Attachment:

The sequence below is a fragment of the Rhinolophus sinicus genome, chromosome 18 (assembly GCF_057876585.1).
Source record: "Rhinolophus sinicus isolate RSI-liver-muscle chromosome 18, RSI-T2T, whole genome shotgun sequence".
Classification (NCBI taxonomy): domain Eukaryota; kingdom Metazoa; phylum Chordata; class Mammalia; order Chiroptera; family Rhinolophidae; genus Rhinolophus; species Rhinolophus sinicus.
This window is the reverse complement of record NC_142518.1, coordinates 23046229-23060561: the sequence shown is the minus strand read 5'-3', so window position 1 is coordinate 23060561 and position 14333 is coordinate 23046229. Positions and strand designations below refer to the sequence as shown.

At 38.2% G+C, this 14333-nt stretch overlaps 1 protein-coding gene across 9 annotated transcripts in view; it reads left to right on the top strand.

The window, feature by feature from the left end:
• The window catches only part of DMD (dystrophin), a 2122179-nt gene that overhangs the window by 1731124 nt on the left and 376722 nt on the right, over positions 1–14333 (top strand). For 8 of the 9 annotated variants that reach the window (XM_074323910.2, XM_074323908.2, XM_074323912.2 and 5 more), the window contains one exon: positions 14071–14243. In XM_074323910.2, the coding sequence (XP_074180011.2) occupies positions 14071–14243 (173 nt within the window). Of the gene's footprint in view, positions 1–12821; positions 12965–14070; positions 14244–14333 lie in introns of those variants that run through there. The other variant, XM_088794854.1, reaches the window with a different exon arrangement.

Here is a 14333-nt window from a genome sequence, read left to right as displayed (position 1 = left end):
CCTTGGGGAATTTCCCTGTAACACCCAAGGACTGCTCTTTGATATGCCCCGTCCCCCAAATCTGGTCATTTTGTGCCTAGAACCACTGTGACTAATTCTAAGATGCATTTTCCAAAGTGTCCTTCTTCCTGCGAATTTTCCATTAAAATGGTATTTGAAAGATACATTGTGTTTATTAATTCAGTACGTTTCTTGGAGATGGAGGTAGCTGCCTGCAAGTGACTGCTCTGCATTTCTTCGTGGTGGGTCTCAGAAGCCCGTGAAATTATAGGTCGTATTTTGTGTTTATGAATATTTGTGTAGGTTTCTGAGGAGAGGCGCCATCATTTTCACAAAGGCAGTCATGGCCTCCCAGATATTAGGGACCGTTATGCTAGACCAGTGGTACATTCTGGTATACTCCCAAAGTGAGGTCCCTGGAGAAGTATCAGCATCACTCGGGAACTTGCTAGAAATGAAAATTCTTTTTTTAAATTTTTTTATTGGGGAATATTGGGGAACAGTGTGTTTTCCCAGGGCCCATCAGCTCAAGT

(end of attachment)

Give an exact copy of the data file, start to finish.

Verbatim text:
The sequence below is a fragment of the Rhinolophus sinicus genome, chromosome 18 (assembly GCF_057876585.1).
Source record: "Rhinolophus sinicus isolate RSI-liver-muscle chromosome 18, RSI-T2T, whole genome shotgun sequence".
Classification (NCBI taxonomy): domain Eukaryota; kingdom Metazoa; phylum Chordata; class Mammalia; order Chiroptera; family Rhinolophidae; genus Rhinolophus; species Rhinolophus sinicus.
This window is the reverse complement of record NC_142518.1, coordinates 23046229-23060561: the sequence shown is the minus strand read 5'-3', so window position 1 is coordinate 23060561 and position 14333 is coordinate 23046229. Positions and strand designations below refer to the sequence as shown.

At 38.2% G+C, this 14333-nt stretch overlaps 1 protein-coding gene across 9 annotated transcripts in view; it reads left to right on the top strand.

The window, feature by feature from the left end:
• The window catches only part of DMD (dystrophin), a 2122179-nt gene that overhangs the window by 1731124 nt on the left and 376722 nt on the right, over positions 1–14333 (top strand). For 8 of the 9 annotated variants that reach the window (XM_074323910.2, XM_074323908.2, XM_074323912.2 and 5 more), the window contains one exon: positions 14071–14243. In XM_074323910.2, the coding sequence (XP_074180011.2) occupies positions 14071–14243 (173 nt within the window). Of the gene's footprint in view, positions 1–12821; positions 12965–14070; positions 14244–14333 lie in introns of those variants that run through there. The other variant, XM_088794854.1, reaches the window with a different exon arrangement.

Here is a 14333-nt window from a genome sequence, read left to right as displayed (position 1 = left end):
CCTTGGGGAATTTCCCTGTAACACCCAAGGACTGCTCTTTGATATGCCCCGTCCCCCAAATCTGGTCATTTTGTGCCTAGAACCACTGTGACTAATTCTAAGATGCATTTTCCAAAGTGTCCTTCTTCCTGCGAATTTTCCATTAAAATGGTATTTGAAAGATACATTGTGTTTATTAATTCAGTACGTTTCTTGGAGATGGAGGTAGCTGCCTGCAAGTGACTGCTCTGCATTTCTTCGTGGTGGGTCTCAGAAGCCCGTGAAATTATAGGTCGTATTTTGTGTTTATGAATATTTGTGTAGGTTTCTGAGGAGAGGCGCCATCATTTTCACAAAGGCAGTCATGGCCTCCCAGATATTAGGGACCGTTATGCTAGACCAGTGGTACATTCTGGTATACTCCCAAAGTGAGGTCCCTGGAGAAGTATCAGCATCACTCGGGAACTTGCTAGAAATGAAAATTCTTTTTTTAAATTTTTTTATTGGGGAATATTGGGGAACAGTGTGTTTTCCCAGGGCCCATCAGCTCAAGT